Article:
On June 6, 2020, U.S. Senators Jon Tester (D-Mont.) and John Boozman (R-Ark.) introduced the Forgotten Vietnam Veterans Act to expand wartime benefits to veterans who served in the Vietnam War. These Vietnam Veterans have been ineligible for assistance because of differences between the war era dates at the Department of Defense (DoD) and the Department of Veterans Affairs (VA).

Previously, the DoD recognized the Vietnam War era from November 1, 1955, to May 15, 1975, while the VA recognized the Vietnam War from February 28, 1961, to May 7, 1975. This discrepancy has prevented members of the U.S. Military Assistance Advisory Group (MAAG) from qualifying for wartime Veterans benefits. MAAG is a designation for U.S. military advisors sent to other countries to assist in training conventional armed forces and facilitating military aid.

On November 8, 2022, the Department of Veteran Affairs posted a revision to the eligible wartime period for the Vietnam Era to November 1, 1955, to August 4, 1964 (must have been in Vietnam) and the Vietnam War from August 5, 1964, to May 7, 1975. As a result, more than 3,000 veterans who served during this expanded time could now be eligible for VA benefits. One of those benefits, Pension with Aid and Attendance, promotes independence by using the funds for home care.  

How many Vietnam Veterans there are is up for debate. According to the American War Library website, it was concluded by the Department of Defense that their best estimate is between 2,709,918 and 3,173,845 served in Vietnam and surrounding waters between the years 1955 and 1975. The New York Times, on the other hand, claims the number of Vietnam veterans is actually around 9.2 million. Regardless of which is correct, the fact remains that most Vietnam-era veterans are now of retirement age. If a Veteran were 18 on November 1, 1955, they would be 85 years old today. The youngest age for a Vietnam Veteran is around 65 years old. Since these Vietnam Veterans are now in retirement, needing a little extra help may become a reality they are unwilling to admit. Often people wait until they have a triggering event that causes them to look into home care. Sometimes it is the perception that home care is not affordable for the elderly or they aren’t ready to admit they need support at home. The reality is the earlier this type of support is established, the longer a person may remain independent in the place they call home. Home care can help establish healthy habits and routines, which may extend living independently.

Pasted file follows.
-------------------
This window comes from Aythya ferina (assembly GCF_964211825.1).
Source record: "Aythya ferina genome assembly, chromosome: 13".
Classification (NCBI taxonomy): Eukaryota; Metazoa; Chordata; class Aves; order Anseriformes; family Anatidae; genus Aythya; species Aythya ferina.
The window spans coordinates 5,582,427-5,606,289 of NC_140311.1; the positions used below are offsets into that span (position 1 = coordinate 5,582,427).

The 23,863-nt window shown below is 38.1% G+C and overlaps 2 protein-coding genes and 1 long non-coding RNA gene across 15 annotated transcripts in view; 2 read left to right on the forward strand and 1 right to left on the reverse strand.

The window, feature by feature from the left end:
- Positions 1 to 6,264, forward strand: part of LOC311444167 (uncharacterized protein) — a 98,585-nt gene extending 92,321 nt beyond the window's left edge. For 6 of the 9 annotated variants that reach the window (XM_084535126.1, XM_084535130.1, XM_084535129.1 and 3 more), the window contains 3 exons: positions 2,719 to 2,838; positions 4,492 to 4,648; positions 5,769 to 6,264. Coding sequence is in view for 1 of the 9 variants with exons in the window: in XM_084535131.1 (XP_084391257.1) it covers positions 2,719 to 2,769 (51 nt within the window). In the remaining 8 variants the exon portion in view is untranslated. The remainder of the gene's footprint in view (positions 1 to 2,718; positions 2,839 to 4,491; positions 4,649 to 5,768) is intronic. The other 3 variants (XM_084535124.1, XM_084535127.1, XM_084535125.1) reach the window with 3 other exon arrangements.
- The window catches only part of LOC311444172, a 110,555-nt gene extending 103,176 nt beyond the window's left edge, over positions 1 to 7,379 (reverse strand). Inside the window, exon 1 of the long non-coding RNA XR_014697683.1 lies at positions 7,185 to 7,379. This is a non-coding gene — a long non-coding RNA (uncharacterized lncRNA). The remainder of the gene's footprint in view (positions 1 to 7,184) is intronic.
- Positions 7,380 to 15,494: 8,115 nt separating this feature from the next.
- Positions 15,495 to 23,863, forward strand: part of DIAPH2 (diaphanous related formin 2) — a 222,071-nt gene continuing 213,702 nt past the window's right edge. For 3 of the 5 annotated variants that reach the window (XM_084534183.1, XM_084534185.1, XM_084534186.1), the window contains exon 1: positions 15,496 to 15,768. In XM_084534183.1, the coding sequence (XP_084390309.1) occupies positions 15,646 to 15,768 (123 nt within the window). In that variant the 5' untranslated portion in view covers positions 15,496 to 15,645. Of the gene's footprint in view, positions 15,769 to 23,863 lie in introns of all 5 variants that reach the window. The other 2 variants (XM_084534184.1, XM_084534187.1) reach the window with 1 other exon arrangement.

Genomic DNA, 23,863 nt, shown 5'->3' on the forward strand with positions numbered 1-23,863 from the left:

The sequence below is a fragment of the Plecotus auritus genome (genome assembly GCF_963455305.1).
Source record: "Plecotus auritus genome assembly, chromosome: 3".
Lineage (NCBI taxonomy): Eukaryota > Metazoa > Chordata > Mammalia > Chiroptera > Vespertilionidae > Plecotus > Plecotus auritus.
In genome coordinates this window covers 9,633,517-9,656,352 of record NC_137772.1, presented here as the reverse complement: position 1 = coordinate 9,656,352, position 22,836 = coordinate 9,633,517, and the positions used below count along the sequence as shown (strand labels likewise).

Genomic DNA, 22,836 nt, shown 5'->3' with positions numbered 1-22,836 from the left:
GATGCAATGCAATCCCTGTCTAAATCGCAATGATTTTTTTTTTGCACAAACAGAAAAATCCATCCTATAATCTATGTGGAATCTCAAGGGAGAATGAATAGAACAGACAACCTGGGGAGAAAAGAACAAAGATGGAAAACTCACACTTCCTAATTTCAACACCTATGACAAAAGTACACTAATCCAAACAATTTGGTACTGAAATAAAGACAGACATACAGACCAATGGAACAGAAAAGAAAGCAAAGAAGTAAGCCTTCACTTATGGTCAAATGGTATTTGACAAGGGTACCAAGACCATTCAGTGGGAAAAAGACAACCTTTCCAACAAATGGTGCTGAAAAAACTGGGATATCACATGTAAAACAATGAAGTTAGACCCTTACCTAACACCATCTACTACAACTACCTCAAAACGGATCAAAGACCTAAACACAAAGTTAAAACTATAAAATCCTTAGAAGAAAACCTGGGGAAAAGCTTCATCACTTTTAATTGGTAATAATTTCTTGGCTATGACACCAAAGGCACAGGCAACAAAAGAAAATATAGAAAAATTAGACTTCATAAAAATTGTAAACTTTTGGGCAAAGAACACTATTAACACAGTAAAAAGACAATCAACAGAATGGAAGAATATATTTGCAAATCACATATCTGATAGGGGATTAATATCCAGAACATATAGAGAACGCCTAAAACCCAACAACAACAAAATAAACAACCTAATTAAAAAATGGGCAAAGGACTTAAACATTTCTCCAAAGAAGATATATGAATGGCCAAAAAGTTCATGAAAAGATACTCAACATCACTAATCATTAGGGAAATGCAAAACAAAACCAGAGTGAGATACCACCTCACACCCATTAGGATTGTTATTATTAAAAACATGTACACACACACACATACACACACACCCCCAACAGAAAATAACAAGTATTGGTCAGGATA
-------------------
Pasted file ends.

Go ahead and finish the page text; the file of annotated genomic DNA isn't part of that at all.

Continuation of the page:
History books, documentaries, and stories are told of thousands of anti-war activists, celebrities, and some Veterans publicly marching in opposition to the war. Vietnam Veterans returned from Vietnam not with their battalion or company but alone on a plane. Many of them were mistreated because of the condemnation of the war. Veterans felt abandoned by their government and suffered physical and/or mental injuries. Unlike their fathers, who had fought “the good war” and entered a booming economy, Vietnam Veterans returned home to a recession and a VA system unable to adequately help them. As a result, many Vietnam Veterans have avoided the VA or any benefits from their wartime service. A great effort has been made to make this right. Vietnam Veterans should be honored alongside any other wartime Veteran and have the opportunity to age with dignity. Getting this message across will take all of us to take action.

Through our partnership with agencies across the United States, we can assist these Veterans and their families through the application process. Once approved, VCC manages the benefit to support eligibility so the Veteran or surviving spouse can remain independent as long as medically possible. Home care is unknown to most, but it is so vital to the aging process. Home care not only provides support for daily tasks and promotes independence, but it also provides peace of mind for the family. This type of independence is one of the greatest gifts a person can give this generation of wartime heroes and their families. It allows them to age more gracefully and often extends their independence. Together we can honor Vietnam Veterans and their families by giving them the freedom to live the way they want.

Source: www.veterans.senate.gov/2020/6/tester-boozman-introduce-legislation-to-expand-va-benefits-for-vietnam-veterans 

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About Cheryl Hammons CFE, CSA

Cheryl Hammons is an experienced home care professional, published author, and frequent speaker. She has held several roles throughout her 12 years in the home care industry, including training, support, and operations. She currently serves as Strategic Partnership Director at Veterans Care Coordination where she focuses on building value-driven relationships, developing revenue-generating programs, and creating educational materials for home care partner companies. Cheryl is the author of "Embracing a New Normal: Dealing with Grief" and "Respecting Religious Differences in Home Care."